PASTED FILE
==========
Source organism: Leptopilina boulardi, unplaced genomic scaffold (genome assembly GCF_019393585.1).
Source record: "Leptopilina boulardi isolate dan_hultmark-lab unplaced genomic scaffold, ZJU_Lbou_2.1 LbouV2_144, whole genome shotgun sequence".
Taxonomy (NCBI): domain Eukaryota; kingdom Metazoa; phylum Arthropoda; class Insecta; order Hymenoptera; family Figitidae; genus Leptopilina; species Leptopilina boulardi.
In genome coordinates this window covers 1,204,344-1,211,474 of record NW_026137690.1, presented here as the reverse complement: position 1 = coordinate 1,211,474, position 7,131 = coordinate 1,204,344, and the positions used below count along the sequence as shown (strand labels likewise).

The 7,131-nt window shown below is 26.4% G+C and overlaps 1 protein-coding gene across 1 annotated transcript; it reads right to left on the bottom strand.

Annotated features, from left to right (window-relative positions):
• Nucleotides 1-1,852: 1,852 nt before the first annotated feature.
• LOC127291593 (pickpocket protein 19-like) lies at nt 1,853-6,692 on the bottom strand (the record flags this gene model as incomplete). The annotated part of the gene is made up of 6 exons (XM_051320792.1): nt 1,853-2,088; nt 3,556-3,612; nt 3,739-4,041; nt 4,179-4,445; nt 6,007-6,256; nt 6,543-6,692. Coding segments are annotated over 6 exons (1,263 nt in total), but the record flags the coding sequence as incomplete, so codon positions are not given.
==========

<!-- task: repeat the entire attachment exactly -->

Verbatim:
Source organism: Leptopilina boulardi, unplaced genomic scaffold (genome assembly GCF_019393585.1).
Source record: "Leptopilina boulardi isolate dan_hultmark-lab unplaced genomic scaffold, ZJU_Lbou_2.1 LbouV2_144, whole genome shotgun sequence".
Taxonomy (NCBI): domain Eukaryota; kingdom Metazoa; phylum Arthropoda; class Insecta; order Hymenoptera; family Figitidae; genus Leptopilina; species Leptopilina boulardi.
In genome coordinates this window covers 1,204,344-1,211,474 of record NW_026137690.1, presented here as the reverse complement: position 1 = coordinate 1,211,474, position 7,131 = coordinate 1,204,344, and the positions used below count along the sequence as shown (strand labels likewise).

The 7,131-nt window shown below is 26.4% G+C and overlaps 1 protein-coding gene across 1 annotated transcript; it reads right to left on the bottom strand.

Annotated features, from left to right (window-relative positions):
• Nucleotides 1-1,852: 1,852 nt before the first annotated feature.
• LOC127291593 (pickpocket protein 19-like) lies at nt 1,853-6,692 on the bottom strand (the record flags this gene model as incomplete). The annotated part of the gene is made up of 6 exons (XM_051320792.1): nt 1,853-2,088; nt 3,556-3,612; nt 3,739-4,041; nt 4,179-4,445; nt 6,007-6,256; nt 6,543-6,692. Coding segments are annotated over 6 exons (1,263 nt in total), but the record flags the coding sequence as incomplete, so codon positions are not given.